• by Moraelin (679338)

                At a basic level, the difference is that in one case it's "growth or plunder", while in Rome's case it had to be "plunder". One has two options, the other has one.

        • by Quill_28 (553921)

          How is the rich not paying taxes a right-wing paradise?

      • by Stooshie (993666)
        Bread and circuses wasn't a reason at all. It was a symptom.
    • So you want to go back to the pre-Industrial era where there's no leisure time (at least for the non state subsidized)? Count me out! And I'll get off your lawn, too.
    • by ledow (319597) on Tuesday January 11, 2011 @08:27AM (#34834496) Homepage

      Sod contests for old games. We have popularity contests beamed to your own personal section of the planet so you can judge people remotely using buttons without having to get out of the chair. We have people who've never touched soil eating nutritional balanced, rich, processed food every single day. We have people who spend most of their time tapping buttons to post ignored opinions on global virtual messageboards that nobody ever reads again.

      There are any number of ways of not being productive. The better we are at doing things like growing food and producing things that save time, the more time we have to deliberately do nothing at all. 100 years ago, nobody had TIME to spend 8 hours a day updating their friends about what they did that day, even if those friends lived in the same house.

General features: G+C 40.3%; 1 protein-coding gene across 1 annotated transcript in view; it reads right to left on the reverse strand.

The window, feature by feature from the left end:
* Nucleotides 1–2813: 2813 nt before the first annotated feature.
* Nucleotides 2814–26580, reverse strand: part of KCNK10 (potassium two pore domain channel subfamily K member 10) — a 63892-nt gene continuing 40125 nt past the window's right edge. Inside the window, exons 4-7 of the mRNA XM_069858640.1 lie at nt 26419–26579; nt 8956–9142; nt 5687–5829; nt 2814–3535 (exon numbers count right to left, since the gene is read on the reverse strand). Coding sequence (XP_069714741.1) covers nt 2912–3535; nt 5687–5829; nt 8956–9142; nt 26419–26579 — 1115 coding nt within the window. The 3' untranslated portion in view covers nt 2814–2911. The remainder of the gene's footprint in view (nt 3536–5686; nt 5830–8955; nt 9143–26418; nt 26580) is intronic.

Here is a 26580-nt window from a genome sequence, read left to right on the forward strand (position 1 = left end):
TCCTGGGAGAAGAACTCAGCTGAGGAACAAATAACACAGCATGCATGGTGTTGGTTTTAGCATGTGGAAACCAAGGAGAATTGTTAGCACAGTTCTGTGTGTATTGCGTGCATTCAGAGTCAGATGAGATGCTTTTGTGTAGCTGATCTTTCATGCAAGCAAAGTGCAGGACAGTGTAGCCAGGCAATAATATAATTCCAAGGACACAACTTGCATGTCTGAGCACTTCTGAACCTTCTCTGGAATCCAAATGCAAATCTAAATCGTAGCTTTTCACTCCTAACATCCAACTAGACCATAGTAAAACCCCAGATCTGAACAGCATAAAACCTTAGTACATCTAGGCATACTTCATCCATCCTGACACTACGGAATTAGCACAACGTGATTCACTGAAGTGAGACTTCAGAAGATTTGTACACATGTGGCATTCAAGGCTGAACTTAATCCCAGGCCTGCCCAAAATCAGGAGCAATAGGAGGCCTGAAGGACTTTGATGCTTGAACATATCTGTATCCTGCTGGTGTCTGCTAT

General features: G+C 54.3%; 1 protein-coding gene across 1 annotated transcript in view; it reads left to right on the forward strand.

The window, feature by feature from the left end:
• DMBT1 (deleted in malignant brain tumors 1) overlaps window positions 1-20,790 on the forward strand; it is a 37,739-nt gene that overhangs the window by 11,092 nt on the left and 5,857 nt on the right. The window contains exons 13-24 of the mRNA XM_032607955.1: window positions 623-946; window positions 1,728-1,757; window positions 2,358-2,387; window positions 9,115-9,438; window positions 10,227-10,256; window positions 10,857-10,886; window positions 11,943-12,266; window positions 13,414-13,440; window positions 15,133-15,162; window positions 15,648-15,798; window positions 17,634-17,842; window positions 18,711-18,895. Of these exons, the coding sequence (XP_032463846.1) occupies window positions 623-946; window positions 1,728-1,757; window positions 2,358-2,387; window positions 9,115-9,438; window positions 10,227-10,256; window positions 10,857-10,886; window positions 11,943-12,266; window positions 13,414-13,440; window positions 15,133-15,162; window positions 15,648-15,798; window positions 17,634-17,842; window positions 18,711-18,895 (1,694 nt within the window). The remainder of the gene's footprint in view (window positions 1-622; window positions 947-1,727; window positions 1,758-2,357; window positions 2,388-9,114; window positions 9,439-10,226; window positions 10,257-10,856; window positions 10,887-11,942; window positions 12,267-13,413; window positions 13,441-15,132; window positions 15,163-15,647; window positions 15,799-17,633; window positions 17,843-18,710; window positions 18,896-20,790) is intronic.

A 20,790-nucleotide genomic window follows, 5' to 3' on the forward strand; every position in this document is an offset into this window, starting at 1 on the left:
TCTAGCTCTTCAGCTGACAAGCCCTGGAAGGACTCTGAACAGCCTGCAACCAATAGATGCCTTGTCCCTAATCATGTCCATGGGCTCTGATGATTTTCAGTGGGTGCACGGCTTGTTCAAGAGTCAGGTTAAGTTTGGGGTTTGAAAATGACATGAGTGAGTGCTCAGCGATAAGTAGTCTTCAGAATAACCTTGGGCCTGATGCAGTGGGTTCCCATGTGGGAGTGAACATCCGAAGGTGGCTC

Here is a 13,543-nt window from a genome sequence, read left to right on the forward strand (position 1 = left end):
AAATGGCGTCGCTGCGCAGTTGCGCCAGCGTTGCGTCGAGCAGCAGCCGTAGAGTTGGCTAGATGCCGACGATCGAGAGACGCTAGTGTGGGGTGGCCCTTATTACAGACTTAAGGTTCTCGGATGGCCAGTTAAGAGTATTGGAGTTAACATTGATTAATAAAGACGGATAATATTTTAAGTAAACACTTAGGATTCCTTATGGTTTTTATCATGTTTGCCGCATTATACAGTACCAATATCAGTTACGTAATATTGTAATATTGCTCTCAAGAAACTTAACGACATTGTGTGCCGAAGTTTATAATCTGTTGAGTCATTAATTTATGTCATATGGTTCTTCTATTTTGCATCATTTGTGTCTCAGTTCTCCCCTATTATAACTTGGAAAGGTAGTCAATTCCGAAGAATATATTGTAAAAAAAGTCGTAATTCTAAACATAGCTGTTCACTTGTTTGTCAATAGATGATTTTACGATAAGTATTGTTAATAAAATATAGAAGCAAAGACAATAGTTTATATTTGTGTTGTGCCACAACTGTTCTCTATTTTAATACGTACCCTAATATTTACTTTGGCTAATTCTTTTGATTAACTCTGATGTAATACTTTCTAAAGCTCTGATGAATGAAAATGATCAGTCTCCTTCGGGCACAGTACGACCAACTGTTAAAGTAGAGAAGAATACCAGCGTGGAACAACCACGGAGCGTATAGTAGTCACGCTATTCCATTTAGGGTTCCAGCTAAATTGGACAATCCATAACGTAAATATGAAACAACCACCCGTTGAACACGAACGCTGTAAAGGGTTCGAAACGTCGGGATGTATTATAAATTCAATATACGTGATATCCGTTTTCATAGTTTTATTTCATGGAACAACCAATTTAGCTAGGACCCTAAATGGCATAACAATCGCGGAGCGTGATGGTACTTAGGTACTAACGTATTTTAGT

People doing nothing is actually a sign of how easy it is to stay alive with modern equipment and infrastructure and how little knowledge is required to survive in that atmosphere (I have absolutely no idea/experience about how to grow enough food to feed my family... do you?).

      That said, I do think that this is hardly "news" even for a geek. So the guy got a new highscore in an old game. Good for him. And he probably spent months dreaming about the damn game, destroying his muscles and turning his mind to mush in order to achieve that "fame". That's his problem. In my entire life, I can't imagine it ever taking more than a second to acknowledge, even if I *was* interested in the exact area we're discussing. But yet I can afford five minutes to say what a waste of time it is. Modern life, eh? Truly wonderful. :-)